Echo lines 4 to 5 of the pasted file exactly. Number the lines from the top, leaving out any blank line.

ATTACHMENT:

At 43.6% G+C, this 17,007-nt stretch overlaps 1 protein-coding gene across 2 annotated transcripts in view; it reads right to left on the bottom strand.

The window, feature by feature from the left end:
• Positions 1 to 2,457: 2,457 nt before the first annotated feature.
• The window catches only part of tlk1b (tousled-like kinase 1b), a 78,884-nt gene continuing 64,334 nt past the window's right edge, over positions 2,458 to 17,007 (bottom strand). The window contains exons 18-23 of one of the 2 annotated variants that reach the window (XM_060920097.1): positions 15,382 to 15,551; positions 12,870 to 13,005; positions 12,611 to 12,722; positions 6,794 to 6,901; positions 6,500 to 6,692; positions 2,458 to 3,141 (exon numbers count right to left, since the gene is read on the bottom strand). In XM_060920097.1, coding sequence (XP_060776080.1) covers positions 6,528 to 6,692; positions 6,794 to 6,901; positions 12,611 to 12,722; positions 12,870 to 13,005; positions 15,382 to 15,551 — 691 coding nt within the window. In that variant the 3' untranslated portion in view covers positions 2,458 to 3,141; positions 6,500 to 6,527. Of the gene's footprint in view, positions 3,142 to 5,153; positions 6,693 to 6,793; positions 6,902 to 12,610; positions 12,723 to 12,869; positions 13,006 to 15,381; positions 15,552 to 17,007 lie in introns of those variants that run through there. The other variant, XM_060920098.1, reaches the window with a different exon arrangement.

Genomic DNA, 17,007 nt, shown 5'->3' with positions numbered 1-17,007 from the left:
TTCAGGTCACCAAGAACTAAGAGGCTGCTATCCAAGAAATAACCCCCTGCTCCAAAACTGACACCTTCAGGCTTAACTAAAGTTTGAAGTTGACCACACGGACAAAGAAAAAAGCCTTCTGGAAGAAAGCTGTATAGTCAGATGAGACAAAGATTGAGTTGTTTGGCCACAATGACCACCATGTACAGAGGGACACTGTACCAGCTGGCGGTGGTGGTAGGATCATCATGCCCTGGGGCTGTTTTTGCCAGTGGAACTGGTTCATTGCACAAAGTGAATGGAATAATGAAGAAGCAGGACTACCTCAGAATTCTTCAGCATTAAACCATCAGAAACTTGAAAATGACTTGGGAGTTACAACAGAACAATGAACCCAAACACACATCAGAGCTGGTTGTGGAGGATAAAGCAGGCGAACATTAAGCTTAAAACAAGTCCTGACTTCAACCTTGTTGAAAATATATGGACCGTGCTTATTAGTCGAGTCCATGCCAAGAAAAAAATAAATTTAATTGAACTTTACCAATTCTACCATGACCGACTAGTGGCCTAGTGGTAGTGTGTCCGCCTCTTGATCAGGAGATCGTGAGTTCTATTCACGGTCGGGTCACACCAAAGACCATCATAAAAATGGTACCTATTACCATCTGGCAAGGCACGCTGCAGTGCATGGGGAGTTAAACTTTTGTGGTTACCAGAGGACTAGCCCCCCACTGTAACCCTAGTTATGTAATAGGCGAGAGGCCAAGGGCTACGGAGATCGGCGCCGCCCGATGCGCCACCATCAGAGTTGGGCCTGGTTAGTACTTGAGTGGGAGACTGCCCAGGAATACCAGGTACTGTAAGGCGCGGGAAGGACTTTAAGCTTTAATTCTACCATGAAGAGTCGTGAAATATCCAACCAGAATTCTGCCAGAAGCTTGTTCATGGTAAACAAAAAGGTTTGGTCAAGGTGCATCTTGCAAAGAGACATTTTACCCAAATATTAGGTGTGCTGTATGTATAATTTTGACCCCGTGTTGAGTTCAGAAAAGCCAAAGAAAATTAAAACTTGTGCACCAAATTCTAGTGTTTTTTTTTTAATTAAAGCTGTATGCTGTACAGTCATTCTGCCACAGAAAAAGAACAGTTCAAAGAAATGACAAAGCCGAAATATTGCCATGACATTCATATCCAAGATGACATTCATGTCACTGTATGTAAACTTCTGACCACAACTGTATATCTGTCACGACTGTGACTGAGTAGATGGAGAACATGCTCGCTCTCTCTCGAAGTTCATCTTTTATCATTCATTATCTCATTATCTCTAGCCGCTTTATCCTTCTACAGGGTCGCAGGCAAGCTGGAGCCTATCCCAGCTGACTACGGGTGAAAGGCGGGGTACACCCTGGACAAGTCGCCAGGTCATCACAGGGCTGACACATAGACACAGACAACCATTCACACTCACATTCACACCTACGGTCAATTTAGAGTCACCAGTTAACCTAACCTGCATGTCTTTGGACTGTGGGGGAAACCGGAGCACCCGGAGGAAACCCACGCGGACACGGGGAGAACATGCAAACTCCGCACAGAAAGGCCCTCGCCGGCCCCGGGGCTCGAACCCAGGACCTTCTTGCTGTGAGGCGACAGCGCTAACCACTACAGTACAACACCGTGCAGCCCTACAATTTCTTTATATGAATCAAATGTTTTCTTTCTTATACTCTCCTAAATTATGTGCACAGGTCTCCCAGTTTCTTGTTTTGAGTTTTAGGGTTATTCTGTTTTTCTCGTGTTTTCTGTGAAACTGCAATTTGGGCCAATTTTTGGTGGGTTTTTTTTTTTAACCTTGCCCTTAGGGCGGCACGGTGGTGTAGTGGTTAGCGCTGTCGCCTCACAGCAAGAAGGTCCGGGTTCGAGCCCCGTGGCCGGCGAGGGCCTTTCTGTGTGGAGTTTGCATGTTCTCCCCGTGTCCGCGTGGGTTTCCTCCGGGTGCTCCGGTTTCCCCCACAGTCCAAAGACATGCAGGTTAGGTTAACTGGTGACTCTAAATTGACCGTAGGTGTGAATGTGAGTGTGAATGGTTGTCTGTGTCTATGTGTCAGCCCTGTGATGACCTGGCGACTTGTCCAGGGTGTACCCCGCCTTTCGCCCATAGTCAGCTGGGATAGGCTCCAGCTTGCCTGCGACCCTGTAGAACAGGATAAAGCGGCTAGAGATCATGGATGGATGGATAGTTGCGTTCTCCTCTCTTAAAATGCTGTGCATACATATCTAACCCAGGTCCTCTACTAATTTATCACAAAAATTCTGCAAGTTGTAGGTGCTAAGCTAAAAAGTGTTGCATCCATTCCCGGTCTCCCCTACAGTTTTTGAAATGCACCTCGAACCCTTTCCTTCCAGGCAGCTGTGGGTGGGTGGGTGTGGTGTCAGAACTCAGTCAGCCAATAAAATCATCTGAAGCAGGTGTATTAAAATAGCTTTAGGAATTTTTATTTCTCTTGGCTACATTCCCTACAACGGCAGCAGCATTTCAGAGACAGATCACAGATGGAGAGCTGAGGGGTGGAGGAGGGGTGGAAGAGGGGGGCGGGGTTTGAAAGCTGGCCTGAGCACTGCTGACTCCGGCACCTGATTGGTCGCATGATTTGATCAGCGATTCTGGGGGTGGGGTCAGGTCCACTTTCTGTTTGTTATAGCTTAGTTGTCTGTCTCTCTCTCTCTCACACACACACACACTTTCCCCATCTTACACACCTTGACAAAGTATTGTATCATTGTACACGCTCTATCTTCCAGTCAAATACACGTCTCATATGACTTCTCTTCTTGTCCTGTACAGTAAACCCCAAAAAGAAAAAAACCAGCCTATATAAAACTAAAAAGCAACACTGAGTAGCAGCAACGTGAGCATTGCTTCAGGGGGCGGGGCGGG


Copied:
• The window catches only part of tlk1b (tousled-like kinase 1b), a 78,884-nt gene continuing 64,334 nt past the window's right edge, over positions 2,458 to 17,007 (bottom strand). The window contains exons 18-23 of one of the 2 annotated variants that reach the window (XM_060920097.1): positions 15,382 to 15,551; positions 12,870 to 13,005; positions 12,611 to 12,722; positions 6,794 to 6,901; positions 6,500 to 6,692; positions 2,458 to 3,141 (exon numbers count right to left, since the gene is read on the bottom strand). In XM_060920097.1, coding sequence (XP_060776080.1) covers positions 6,528 to 6,692; positions 6,794 to 6,901; positions 12,611 to 12,722; positions 12,870 to 13,005; positions 15,382 to 15,551 — 691 coding nt within the window. In that variant the 3' untranslated portion in view covers positions 2,458 to 3,141; positions 6,500 to 6,527. Of the gene's footprint in view, positions 3,142 to 5,153; positions 6,693 to 6,793; positions 6,902 to 12,610; positions 12,723 to 12,869; positions 13,006 to 15,381; positions 15,552 to 17,007 lie in introns of those variants that run through there. The other variant, XM_060920098.1, reaches the window with a different exon arrangement.

Genomic DNA, 17,007 nt, shown 5'->3' with positions numbered 1-17,007 from the left: